A recent Rutgers School of Public Health study found that a Texas strategy to reduce anti-psychotic medication for children can serve as a model for other state Medicaid programs.
“Youth in the U.S. foster care system are about five times more likely to take antipsychotic medications than children in the general public,” said Dr. Thomas Mackie, assistant professor in the Department of Health Behavior, Society and Policy and lead study author. In response, over 31 state Medicaid programs are experimenting with different oversight strategies to ensure safe and judicious use of antipsychotic medications.
The study sought to examine whether an antipsychotic medication oversight strategy in Texas was effective in reducing the number of youth in foster care prescribed antipsychotic medications off-label to manage symptoms of conditions such as conduct disorders or attention hyperactivity disorders, while not decreasing use for disorders with U.S. Food and Drug Admnistration (FDA) indications, such as bipolar disorder or autism spectrum disorders.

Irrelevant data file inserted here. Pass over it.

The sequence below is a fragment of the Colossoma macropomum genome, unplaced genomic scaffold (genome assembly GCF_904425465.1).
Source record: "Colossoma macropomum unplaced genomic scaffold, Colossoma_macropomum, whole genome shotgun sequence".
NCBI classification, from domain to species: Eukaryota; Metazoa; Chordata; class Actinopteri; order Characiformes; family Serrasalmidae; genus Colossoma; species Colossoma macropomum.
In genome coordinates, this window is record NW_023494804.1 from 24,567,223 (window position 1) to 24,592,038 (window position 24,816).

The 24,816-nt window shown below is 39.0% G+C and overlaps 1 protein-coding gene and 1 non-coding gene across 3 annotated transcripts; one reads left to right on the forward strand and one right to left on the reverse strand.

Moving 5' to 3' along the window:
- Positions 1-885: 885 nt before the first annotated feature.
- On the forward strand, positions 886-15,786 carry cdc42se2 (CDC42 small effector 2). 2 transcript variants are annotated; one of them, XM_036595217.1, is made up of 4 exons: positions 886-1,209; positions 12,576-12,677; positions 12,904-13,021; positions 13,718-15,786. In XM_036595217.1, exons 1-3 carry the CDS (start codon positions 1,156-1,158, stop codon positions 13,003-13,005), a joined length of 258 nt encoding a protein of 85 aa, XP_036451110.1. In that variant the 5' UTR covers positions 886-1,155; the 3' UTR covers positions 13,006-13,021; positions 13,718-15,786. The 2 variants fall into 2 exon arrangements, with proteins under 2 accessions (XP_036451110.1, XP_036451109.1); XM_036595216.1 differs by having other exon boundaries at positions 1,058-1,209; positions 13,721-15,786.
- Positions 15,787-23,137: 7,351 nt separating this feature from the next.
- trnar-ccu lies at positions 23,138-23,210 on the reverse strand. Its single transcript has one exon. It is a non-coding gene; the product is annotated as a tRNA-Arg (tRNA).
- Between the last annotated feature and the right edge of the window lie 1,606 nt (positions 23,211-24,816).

The researchers found the program resulted in roughly a 5 to 8 percent reduction in antipsychotic use for youth treated off-label for conditions like conduct or attention hyperactivity disorders, whereas no significant changes were found for youth treated for FDA-indicated conditions.
“Although the Texas model enrolled only youths in foster care, similar innovations are increasingly being extended to the general population of Medicaid-insured youth,” Dr. Mackie said. “This study provides important new evidence suggesting that states continue to incorporate or renew the inclusion of these additional behavioral health services into Medicaid-managed care arrangements.”Friday Letter Submission, Publish on January 31